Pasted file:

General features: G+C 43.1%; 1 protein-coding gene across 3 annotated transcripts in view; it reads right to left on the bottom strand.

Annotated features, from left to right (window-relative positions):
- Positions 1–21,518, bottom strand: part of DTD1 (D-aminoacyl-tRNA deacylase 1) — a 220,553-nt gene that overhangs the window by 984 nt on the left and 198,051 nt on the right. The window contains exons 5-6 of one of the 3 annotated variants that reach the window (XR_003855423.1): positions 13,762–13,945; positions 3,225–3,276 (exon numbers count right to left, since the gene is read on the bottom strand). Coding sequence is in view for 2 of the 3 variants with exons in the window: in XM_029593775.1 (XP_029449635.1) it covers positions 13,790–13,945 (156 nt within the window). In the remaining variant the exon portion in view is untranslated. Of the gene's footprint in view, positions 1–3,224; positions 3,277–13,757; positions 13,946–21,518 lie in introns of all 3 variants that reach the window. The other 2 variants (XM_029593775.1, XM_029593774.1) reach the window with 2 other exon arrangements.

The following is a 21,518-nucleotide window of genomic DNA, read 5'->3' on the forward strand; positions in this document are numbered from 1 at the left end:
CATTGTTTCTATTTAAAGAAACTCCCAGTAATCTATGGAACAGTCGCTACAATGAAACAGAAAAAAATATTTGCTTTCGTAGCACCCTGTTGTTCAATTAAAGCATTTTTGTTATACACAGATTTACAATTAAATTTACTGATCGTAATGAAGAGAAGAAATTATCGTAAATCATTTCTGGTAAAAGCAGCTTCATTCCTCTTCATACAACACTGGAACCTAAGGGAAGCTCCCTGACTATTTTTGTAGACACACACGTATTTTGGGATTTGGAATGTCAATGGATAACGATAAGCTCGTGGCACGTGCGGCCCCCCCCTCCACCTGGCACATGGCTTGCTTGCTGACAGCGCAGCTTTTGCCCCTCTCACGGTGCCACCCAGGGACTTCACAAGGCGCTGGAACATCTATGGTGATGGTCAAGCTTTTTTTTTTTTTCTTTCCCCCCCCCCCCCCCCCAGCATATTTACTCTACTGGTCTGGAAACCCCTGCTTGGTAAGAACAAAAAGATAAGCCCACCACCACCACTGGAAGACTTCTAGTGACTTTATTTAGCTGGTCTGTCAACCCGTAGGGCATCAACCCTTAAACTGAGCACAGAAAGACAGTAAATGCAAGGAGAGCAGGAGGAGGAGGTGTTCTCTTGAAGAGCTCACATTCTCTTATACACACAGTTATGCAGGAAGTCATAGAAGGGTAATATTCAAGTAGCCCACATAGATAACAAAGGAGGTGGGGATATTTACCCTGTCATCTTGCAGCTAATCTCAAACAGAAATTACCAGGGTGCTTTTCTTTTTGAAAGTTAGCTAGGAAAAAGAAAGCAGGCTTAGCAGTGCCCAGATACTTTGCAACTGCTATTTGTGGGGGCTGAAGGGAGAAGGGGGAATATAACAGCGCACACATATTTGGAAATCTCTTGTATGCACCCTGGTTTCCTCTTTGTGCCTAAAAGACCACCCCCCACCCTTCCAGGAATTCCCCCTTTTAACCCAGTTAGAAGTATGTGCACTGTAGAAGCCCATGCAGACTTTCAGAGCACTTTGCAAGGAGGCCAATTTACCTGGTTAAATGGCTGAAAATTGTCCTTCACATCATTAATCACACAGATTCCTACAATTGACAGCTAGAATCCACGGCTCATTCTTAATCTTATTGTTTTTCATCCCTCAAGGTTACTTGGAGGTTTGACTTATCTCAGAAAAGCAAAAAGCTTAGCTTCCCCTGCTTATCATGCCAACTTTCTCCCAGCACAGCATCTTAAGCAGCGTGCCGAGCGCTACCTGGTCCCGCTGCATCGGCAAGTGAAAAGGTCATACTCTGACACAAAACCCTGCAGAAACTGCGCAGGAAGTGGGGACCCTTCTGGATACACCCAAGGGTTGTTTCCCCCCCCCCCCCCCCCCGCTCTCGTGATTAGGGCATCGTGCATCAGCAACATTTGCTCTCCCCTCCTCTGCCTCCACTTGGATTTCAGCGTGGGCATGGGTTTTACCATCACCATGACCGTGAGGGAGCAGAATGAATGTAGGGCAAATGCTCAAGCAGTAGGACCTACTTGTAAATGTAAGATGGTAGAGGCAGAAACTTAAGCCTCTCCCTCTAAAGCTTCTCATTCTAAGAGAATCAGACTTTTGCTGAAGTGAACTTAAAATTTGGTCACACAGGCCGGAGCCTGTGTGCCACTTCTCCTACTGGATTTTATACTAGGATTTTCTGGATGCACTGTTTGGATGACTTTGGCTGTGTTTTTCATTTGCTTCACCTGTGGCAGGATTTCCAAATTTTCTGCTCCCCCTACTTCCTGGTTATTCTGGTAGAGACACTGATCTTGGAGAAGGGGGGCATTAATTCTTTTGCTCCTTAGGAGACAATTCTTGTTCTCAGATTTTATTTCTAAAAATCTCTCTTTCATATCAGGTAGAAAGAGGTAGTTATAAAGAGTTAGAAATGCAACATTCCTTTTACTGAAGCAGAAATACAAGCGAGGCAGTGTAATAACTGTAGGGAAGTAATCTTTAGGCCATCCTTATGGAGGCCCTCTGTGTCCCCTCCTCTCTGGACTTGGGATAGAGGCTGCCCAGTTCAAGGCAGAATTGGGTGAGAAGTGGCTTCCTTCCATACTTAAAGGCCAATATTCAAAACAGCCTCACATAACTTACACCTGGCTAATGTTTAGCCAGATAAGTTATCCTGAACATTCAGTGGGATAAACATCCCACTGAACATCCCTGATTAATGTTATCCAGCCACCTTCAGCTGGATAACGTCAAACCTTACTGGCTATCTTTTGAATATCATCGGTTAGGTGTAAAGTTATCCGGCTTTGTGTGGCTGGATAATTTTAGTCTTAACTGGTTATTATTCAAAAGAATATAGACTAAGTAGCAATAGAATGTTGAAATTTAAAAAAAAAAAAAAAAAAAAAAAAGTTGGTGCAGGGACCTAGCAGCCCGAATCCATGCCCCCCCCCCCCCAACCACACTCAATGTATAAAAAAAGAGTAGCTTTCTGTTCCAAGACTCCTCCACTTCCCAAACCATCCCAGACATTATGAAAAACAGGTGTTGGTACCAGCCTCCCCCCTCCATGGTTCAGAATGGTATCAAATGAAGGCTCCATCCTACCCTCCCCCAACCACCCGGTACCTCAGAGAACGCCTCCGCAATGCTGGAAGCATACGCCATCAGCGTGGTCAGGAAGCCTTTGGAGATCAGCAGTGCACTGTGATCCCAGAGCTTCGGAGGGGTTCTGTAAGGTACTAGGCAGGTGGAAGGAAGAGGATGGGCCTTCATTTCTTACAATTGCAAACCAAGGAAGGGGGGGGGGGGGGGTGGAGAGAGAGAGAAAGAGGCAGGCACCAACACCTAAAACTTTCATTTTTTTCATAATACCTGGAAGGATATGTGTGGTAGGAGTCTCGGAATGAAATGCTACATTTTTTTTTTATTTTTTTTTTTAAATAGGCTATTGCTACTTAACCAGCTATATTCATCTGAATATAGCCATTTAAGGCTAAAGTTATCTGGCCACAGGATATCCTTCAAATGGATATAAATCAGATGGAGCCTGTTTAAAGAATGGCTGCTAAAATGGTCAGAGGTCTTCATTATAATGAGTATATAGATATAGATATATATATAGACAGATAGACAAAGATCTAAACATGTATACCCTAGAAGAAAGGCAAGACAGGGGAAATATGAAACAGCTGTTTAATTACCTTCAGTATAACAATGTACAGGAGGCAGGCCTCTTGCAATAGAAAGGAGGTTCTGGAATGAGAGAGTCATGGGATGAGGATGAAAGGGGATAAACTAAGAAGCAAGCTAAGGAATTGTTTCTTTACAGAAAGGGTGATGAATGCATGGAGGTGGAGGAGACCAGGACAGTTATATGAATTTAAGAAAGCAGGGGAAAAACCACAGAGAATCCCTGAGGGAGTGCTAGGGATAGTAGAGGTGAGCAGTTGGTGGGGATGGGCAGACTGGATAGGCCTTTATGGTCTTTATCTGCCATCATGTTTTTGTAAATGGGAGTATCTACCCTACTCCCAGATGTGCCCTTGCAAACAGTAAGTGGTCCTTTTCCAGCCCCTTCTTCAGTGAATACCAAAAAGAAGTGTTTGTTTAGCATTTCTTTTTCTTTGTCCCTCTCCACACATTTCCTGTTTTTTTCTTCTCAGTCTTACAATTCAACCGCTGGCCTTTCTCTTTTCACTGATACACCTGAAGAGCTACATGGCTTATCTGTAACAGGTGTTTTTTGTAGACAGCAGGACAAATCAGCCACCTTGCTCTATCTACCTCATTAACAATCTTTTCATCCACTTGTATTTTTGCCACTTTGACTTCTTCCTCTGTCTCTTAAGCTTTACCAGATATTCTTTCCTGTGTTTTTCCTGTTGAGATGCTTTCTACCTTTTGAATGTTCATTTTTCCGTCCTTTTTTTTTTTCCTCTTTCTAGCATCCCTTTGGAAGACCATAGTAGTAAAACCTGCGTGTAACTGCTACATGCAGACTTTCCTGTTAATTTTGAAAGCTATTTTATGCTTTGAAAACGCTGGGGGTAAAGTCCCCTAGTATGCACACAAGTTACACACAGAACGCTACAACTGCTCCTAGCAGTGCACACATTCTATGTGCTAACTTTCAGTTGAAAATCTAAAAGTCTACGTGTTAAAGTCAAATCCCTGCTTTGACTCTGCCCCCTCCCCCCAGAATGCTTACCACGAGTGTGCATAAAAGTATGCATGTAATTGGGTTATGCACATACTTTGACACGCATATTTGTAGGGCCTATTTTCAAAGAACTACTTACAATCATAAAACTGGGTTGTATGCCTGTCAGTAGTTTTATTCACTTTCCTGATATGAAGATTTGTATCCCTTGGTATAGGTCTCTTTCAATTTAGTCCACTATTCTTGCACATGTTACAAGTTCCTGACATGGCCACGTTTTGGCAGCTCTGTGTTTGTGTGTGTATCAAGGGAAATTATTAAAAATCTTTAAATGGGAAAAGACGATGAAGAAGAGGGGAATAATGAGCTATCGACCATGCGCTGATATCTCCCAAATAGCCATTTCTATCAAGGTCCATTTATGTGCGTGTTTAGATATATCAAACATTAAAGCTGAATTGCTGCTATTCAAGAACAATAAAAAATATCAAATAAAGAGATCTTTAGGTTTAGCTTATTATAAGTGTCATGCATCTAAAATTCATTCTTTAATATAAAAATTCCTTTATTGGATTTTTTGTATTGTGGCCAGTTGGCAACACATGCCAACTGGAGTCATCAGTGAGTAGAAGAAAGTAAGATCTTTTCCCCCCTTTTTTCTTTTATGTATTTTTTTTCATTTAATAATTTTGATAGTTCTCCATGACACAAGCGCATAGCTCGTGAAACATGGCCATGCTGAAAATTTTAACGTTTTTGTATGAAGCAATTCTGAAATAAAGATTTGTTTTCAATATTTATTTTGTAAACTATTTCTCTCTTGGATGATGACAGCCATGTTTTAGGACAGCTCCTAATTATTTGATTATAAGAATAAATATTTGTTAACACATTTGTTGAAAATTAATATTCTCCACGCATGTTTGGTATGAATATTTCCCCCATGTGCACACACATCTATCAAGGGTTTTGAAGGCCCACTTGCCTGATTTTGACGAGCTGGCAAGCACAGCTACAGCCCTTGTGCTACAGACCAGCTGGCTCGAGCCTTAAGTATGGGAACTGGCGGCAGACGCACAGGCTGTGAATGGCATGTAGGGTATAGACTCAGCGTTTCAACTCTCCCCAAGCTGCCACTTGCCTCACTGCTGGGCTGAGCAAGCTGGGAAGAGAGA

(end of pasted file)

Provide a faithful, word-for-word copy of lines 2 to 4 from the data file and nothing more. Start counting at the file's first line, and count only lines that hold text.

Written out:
Annotated features, from left to right (window-relative positions):
- Positions 1–21,518, bottom strand: part of DTD1 (D-aminoacyl-tRNA deacylase 1) — a 220,553-nt gene that overhangs the window by 984 nt on the left and 198,051 nt on the right. The window contains exons 5-6 of one of the 3 annotated variants that reach the window (XR_003855423.1): positions 13,762–13,945; positions 3,225–3,276 (exon numbers count right to left, since the gene is read on the bottom strand). Coding sequence is in view for 2 of the 3 variants with exons in the window: in XM_029593775.1 (XP_029449635.1) it covers positions 13,790–13,945 (156 nt within the window). In the remaining variant the exon portion in view is untranslated. Of the gene's footprint in view, positions 1–3,224; positions 3,277–13,757; positions 13,946–21,518 lie in introns of all 3 variants that reach the window. The other 2 variants (XM_029593775.1, XM_029593774.1) reach the window with 2 other exon arrangements.

The following is a 21,518-nucleotide window of genomic DNA, read 5'->3' on the forward strand; positions in this document are numbered from 1 at the left end: